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Editor & Graphic Design by Lara Kantardjian Interview by Marie-Pierre Lambelin Cover Photo by Manolo L B Mantero Published in London, 2017 by Kantardjian Editions Š 2016 The Analogue Street Collective theanaloguestreetcollective.com

___________________________________________________________________ All images and text published in this magazine by The Analogue Street Collective are copyright protected and the sole property and ownership of the photographers and editors. No part of this publication may be copied, printed, manipulated, edited, distributed or used in any form without prior written permission from the copyright owners and publisher. All rights reserved.


The ANALOGUE STREET COLLECTIVE

“A diverse and eclectic group of photographers united by their desire to capture the soul of city streets—using (mostly) the irreplaceable medium of traditional film photography.” - Alexander Strecker, Collectives Spotlight LensCulture Magazine


COLLECTIVE PROFILE DIRK VOGEL Dortmund, Germany


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DIRK VOGEL


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DIRK VOGEL


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DIRK VOGEL


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DIRK VOGEL


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COLLECTIVE PROFILE MANOLO L B MANTERO C, Portogallo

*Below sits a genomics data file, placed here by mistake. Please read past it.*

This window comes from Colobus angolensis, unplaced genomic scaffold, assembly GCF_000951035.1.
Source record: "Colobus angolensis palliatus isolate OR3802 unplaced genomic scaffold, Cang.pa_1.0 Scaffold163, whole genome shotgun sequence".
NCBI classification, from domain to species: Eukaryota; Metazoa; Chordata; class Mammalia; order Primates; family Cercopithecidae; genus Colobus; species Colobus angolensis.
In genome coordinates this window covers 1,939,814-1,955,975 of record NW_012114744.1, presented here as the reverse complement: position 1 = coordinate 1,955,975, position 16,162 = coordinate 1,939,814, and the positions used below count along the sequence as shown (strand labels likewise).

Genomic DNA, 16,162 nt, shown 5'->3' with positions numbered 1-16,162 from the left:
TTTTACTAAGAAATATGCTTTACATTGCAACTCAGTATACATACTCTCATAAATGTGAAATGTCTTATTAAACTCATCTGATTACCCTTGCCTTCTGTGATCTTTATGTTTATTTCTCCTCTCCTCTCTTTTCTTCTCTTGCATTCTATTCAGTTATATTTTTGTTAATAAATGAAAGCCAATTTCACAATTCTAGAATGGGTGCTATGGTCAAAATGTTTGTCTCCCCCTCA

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MANOLO L B MANTERO


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MANOLO L B MANTERO


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MANOLO L B MANTERO


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MANOLO L B MANTERO


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COLLECTIVE PROFILE MAIKE VENZL Lives near Cologne


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MAIKE VENZL


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MAIKE VENZL


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MAIKE VENZL


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MAIKE VENZL


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COLLECTIVE PROFILE ANDO FUCHS Sillian, Austria


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ANDO FUCHS


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ANDO FUCHS


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ANDO FUCHS


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ANDO FUCHS


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COLLECTIVE PROFILE C Y R I L J AYA N T Based in London